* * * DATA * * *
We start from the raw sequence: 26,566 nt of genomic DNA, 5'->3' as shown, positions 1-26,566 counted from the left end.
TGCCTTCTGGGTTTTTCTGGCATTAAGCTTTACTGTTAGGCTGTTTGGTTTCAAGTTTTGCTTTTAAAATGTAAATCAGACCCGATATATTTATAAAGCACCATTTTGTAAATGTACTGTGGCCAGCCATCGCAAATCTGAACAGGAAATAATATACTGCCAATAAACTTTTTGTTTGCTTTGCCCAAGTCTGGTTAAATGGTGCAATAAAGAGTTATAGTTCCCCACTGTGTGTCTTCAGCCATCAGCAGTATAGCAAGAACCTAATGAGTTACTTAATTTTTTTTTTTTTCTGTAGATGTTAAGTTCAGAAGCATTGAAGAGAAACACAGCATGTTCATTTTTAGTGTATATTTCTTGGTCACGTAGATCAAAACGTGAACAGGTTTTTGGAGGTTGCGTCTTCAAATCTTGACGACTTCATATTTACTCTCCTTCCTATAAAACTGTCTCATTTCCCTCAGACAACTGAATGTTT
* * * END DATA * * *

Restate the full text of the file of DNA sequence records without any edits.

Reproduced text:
We start from the raw sequence: 26,566 nt of genomic DNA, 5'->3' as shown, positions 1-26,566 counted from the left end.
TGCCTTCTGGGTTTTTCTGGCATTAAGCTTTACTGTTAGGCTGTTTGGTTTCAAGTTTTGCTTTTAAAATGTAAATCAGACCCGATATATTTATAAAGCACCATTTTGTAAATGTACTGTGGCCAGCCATCGCAAATCTGAACAGGAAATAATATACTGCCAATAAACTTTTTGTTTGCTTTGCCCAAGTCTGGTTAAATGGTGCAATAAAGAGTTATAGTTCCCCACTGTGTGTCTTCAGCCATCAGCAGTATAGCAAGAACCTAATGAGTTACTTAATTTTTTTTTTTTTCTGTAGATGTTAAGTTCAGAAGCATTGAAGAGAAACACAGCATGTTCATTTTTAGTGTATATTTCTTGGTCACGTAGATCAAAACGTGAACAGGTTTTTGGAGGTTGCGTCTTCAAATCTTGACGACTTCATATTTACTCTCCTTCCTATAAAACTGTCTCATTTCCCTCAGACAACTGAATGTTT